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Wayans brothers unite for first time onstage, as stand-ups

The Wayans Brothers, from left, Marlon Wayans, Shawn

The Wayans Brothers, from left, Marlon Wayans, Shawn Wayans, Keenen Ivory Wayans and Damon Wayans, will perform at the NYCB Theatre at Westbury on July 19 at 8 p.m. Credit: Johnny Gonzalez

If comedy had a first family, it would be the Wayans brothers. Shawn, Marlon, Damon and Keenen have been making us laugh for more than 25 years on TV ("In Living Color," "My Wife & Kids," "The Wayans Bros.") and the big screen ("Scary Movie," "White Chicks," "Little Man"). Now they have united for the first time onstage in a stand-up comedy show, which is coming to NYCB Theatre at Westbury next Saturday.

"Damon and Keenen did a gig together in Atlantic City about six months ago, and Marlon and I crashed their show, surprising the audience," says Shawn Wayans, 43. "The night had a crazy energy to it. Then, and it was, like, 'Maybe, we should do this.'"



Keenen and Damon recently returned to the stage after a long absence. Shawn has been performing steadily for the past 26 years, while Marlon joined the game 31/2 years ago. Each brother has his own style and approach.

"Marlon is all over the stage. He's high energy with amazing animation, while Shawn has a super-quick wit," says Damon Wayans, 53. "Keenen, because he's the older brother, he's got a swag about him, plus he has interesting insight. Me, I try to personalize everything. I talk about my life and where I'm at right now."

The show features 20-minute sets from each of the brothers that are "pretty edgy," according to Shawn. However, there is a communal sense of family that ties them all together.

"We enjoy making each other laugh," says Keenen Ivory Wayans, 56, who recently served as a judge on NBC's "Last Comic Standing." "We watch each other every night, then sit down afterwards and exchange notes. That's all part of the stand-up process."



But the question is, are these four brothers competitive with one another for laughs?

"We say we are not competitive, but we are very competitive. We all want to be great," admits Damon. "You don't want to be the unfunny Wayans because when you come offstage the other three will be laughing at you. There's no mercy."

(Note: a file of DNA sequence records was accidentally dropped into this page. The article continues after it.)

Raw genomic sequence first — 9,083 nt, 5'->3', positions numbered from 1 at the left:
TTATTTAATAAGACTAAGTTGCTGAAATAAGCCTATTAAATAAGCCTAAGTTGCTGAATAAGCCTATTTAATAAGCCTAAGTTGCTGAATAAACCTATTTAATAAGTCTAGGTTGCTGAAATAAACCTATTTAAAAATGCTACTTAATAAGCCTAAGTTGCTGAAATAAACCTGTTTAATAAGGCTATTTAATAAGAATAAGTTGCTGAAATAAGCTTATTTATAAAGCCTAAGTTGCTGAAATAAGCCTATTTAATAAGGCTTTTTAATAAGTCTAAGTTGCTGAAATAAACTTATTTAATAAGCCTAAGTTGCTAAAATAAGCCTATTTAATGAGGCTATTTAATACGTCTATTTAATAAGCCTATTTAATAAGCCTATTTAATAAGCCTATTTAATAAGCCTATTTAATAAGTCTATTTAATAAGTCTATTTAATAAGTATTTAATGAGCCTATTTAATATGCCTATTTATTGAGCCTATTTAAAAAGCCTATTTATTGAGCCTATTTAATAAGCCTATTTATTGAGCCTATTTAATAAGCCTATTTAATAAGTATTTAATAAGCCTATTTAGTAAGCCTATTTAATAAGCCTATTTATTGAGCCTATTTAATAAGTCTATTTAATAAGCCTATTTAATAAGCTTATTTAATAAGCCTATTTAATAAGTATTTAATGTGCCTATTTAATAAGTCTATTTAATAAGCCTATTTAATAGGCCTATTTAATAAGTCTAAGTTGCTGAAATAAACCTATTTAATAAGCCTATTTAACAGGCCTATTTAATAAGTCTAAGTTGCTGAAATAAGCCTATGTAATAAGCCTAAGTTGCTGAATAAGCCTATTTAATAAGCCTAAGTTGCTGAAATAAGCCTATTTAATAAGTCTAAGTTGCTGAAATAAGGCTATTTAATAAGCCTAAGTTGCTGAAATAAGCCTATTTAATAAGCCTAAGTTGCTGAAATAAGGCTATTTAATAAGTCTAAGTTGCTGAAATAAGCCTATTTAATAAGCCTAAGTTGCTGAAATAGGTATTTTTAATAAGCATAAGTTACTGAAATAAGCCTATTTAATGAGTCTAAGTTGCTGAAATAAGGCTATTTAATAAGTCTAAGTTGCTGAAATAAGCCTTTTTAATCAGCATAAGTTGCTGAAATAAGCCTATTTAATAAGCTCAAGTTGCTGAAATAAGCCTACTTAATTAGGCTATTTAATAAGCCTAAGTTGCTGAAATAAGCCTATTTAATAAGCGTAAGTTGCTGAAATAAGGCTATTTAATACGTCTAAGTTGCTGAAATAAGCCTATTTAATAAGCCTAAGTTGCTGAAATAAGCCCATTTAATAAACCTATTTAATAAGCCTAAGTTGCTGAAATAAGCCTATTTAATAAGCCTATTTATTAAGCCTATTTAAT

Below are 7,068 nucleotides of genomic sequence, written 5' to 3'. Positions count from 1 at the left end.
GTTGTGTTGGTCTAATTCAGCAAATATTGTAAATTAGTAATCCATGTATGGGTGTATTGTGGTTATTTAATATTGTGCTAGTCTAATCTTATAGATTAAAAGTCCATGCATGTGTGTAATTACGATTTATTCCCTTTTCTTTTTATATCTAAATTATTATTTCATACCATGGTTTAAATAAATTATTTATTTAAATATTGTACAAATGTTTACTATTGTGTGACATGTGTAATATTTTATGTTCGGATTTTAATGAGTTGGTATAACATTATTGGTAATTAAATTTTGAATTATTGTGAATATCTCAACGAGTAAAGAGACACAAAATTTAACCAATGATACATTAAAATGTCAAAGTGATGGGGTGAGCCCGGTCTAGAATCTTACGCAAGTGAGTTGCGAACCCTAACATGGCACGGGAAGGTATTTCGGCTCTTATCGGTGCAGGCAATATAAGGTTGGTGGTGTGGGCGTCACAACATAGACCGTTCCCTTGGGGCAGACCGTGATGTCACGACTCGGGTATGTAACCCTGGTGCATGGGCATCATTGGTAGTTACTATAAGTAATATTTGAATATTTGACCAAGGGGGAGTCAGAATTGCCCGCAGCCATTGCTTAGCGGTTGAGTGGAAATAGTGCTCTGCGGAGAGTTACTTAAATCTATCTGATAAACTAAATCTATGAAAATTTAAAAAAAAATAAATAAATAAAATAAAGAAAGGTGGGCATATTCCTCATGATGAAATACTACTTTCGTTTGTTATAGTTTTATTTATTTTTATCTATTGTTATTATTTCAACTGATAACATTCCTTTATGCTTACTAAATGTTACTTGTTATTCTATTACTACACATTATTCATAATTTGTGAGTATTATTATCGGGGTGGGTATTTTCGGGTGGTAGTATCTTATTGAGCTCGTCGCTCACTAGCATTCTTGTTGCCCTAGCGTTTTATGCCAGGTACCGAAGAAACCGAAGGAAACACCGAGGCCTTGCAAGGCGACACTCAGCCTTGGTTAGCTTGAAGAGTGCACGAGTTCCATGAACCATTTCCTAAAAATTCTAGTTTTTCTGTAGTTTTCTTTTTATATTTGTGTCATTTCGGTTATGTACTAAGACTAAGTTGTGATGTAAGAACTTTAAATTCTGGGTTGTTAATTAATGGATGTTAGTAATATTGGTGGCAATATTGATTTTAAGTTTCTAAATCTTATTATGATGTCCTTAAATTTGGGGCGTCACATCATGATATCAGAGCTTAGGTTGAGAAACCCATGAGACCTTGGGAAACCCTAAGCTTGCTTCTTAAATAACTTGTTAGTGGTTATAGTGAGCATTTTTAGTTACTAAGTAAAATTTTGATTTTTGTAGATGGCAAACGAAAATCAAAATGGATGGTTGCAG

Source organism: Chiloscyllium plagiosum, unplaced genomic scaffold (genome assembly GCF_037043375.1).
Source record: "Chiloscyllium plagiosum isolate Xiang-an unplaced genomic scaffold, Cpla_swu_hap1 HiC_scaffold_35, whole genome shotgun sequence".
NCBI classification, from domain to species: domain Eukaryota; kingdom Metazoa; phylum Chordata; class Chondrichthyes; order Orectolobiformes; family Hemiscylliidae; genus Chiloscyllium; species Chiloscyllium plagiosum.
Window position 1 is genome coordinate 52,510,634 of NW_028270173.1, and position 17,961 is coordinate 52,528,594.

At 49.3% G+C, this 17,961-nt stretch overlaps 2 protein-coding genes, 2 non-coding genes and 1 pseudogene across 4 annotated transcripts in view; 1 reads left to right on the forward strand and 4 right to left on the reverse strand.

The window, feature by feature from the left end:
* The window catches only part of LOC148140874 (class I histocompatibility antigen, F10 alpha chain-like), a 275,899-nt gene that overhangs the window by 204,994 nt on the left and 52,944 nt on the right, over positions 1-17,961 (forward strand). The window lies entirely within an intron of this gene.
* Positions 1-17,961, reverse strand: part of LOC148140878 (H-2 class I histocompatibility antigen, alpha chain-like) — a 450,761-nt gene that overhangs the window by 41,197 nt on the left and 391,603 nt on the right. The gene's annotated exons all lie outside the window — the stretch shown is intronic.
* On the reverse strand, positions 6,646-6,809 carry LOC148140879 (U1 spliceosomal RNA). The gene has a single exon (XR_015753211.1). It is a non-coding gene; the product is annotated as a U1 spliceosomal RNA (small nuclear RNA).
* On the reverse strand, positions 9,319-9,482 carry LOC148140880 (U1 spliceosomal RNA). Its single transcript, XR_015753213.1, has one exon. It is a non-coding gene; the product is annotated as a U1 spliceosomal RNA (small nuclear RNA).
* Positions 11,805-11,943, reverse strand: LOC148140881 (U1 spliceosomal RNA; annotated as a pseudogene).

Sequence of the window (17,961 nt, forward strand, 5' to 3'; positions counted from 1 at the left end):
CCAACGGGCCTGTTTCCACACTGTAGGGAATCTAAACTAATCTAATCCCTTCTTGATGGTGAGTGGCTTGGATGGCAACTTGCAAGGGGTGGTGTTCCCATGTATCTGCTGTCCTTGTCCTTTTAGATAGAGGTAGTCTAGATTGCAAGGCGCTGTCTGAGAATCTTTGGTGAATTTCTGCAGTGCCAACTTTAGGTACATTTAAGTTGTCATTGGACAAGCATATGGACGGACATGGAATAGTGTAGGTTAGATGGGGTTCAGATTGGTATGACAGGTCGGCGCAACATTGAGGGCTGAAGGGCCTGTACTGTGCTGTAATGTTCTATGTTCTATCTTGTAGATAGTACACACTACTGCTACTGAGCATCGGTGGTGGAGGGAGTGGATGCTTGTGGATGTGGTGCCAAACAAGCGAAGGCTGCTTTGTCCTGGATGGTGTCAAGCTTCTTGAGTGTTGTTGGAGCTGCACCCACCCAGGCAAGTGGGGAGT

Keenen says, "We raise each other's game. If someone goes up and has a good set, you want to do the same."

The Wayans brothers have their own brand of humor: in-your-face brutal honesty mixed with silliness and street-wise aggression.

"We say the things that people think but are too scared to say," says Marlon Wayans, 41. "We can talk about the darkest subjects but we will always find the light in it. I think that's a gift we all have."

Growing up in a lower-income family with 10 kids in Manhattan, the Wayans brothers developed their own perspective on life.

"There was constant humor every day," says Shawn. "We didn't have much because we grew up with things being pretty tight financially, but it was our creativity and sense of humor that got us through."

The brothers claim a lot of their humor stems from their parents: their mother, Elvira, a homemaker and social worker, and father, Howell, a supermarket manager.

"My mother is really funny and my dad is obnoxious," Damon says. "When you put that together -- my mom's timing with my dad's ability to get on your nerves -- that's what it takes to be a stand-up. You have to have a relentless spirit."



Much of the Wayans' spirit can be found on "In Living Color," which aired on Fox from 1990 to 1994. The variety sketch show pushed the boundaries of TV and served as a turning point in American comedy.